A heart-wrenching novel about the dance between living life to the fullest and impending doom, Tommy Wallach’s “We All Looked Up” is the kind of book you will not want to put down, if you’re willing to pick it up.
When a faint blue star in the sky begins to look ominous, the world quickly learns that there is an asteroid coming with a 33 percent chance of flying past the Earth. With very slim chances of humanity surviving, readers meet four unlikely protagonists that narrate their respective chapters: high school seniors Peter, Anita, Eliza and Andy.
In the rainy city of Seattle, these four teenagers on the brink of adulthood watch as civilization begins to crumble. Is attending school even worth it when NASA declares they have two months until possible impact?
Before the asteroid, Peter struggles with relationships and the idea of being truly happy. Anita feels like a prisoner in her own house, one where she is expected to be the perfect daughter. Eliza deals with a broken family while wearing a figurative scarlet letter due to a mistake in her past. And Andy is just Andy, living life day to day.
But once the asteroid is at the forefront of every news station, the question in everyone’s minds is of what really matters when life is fleeting. Drug dealers and gangs begin destroying stores and terrorizing citizens. The police force starts arresting people for protesting against them. There’s even a party being planned for the end of the world.
I picked this book up at Unique, the thrift store a few blocks down from MC. I know that you are not supposed to judge a book by its cover, but that is what drew me to this book in the first place. The cover is simple yet profound as you can see in the accompanying picture. It also directly addresses the uncertainty of the asteroid hitting the Earth, as these teenagers look up into the universe, unsure of what will happen next.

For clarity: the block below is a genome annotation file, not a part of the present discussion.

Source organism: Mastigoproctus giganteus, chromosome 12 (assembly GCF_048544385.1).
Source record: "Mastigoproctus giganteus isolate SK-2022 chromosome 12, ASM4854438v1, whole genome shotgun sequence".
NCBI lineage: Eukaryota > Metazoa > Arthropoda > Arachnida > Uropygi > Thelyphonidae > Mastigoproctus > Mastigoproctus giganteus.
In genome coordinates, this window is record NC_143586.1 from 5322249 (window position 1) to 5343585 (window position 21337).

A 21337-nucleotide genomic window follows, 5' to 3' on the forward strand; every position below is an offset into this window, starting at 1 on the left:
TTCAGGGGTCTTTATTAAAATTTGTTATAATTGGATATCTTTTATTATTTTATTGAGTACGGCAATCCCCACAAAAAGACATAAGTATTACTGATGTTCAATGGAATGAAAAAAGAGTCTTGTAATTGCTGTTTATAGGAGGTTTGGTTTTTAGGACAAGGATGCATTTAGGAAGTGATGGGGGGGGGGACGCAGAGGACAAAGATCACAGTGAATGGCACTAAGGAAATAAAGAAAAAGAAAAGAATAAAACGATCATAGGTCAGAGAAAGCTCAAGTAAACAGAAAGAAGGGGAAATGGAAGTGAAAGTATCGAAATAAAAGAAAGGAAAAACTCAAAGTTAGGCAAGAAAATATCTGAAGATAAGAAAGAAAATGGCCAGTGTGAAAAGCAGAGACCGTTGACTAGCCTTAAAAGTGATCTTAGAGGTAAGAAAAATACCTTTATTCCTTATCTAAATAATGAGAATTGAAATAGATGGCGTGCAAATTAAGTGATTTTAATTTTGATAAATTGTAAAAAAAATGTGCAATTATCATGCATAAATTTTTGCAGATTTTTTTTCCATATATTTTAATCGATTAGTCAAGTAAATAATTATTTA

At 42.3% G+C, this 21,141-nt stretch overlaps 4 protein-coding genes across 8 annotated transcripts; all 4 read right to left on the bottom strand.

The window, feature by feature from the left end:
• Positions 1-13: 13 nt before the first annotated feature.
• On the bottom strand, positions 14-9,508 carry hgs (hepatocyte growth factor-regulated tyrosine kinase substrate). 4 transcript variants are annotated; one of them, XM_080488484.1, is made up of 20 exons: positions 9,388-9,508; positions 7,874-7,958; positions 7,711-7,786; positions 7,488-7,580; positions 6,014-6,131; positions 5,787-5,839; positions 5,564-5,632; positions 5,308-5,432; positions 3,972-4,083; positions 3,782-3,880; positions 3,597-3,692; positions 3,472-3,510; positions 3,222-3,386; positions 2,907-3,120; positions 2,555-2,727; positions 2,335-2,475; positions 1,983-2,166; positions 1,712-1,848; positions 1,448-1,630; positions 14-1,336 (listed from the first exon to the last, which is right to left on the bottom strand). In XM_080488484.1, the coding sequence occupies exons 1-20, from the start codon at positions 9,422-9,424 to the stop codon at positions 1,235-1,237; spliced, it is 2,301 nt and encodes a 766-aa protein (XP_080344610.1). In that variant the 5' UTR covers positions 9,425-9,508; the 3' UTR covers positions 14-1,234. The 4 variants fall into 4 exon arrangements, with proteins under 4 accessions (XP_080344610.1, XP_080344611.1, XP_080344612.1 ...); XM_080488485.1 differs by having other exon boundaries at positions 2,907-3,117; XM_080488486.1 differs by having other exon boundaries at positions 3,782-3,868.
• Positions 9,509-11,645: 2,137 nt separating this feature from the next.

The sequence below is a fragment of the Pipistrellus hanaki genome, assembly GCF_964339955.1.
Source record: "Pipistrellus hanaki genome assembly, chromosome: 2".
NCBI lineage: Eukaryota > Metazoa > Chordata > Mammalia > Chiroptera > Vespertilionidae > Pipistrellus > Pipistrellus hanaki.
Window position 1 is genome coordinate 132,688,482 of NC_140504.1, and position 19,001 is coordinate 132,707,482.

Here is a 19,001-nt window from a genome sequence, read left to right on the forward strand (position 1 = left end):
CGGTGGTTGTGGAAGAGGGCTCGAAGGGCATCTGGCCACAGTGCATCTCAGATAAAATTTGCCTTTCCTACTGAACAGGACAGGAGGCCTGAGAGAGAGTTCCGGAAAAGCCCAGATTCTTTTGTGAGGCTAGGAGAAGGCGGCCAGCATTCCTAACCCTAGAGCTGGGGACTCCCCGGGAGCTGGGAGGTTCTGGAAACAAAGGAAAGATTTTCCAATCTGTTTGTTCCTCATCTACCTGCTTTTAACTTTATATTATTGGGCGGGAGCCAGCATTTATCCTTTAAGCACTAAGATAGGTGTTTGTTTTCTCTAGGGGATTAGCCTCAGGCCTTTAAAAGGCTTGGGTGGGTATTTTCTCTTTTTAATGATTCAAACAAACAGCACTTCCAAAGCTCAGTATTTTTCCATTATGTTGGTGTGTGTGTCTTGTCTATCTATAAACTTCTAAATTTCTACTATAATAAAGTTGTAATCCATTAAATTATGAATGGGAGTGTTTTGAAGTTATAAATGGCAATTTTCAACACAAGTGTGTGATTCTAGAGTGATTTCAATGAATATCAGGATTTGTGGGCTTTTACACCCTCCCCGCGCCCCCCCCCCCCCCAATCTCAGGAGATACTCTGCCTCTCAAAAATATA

Sometimes when I read, I get stuck in a rut and put a book down for weeks until I find the time or desire to get back into it. For this book, it was the first one in a while where I could not put it down. I’m a sucker for high school drama, which is why I love the storylines in things like Glee and High School Musical. But in “We All Looked Up”, this was not only a high school, coming-of-age story but also one full of existentialism and grasping the fickleness of life. Understanding those themes through the eyes of characters close to my age brought a sense of realism.
Overall, this is a book I would not necessarily reread or quite possibly not recommend either. It wasn’t a “perfect” book, but it had a good message and a riveting ending. I think what Wallach did best was creating that feeling of impending doom both through writing style and breaking up chapters with NASA-like images of an asteroid getting closer to our planet. There were some moments when I was reading that I forgot there wasn’t an actual asteroid coming to destroy the Earth. It took me a second to relax and let go of that anxiety, but in the end I was glad I had read this book.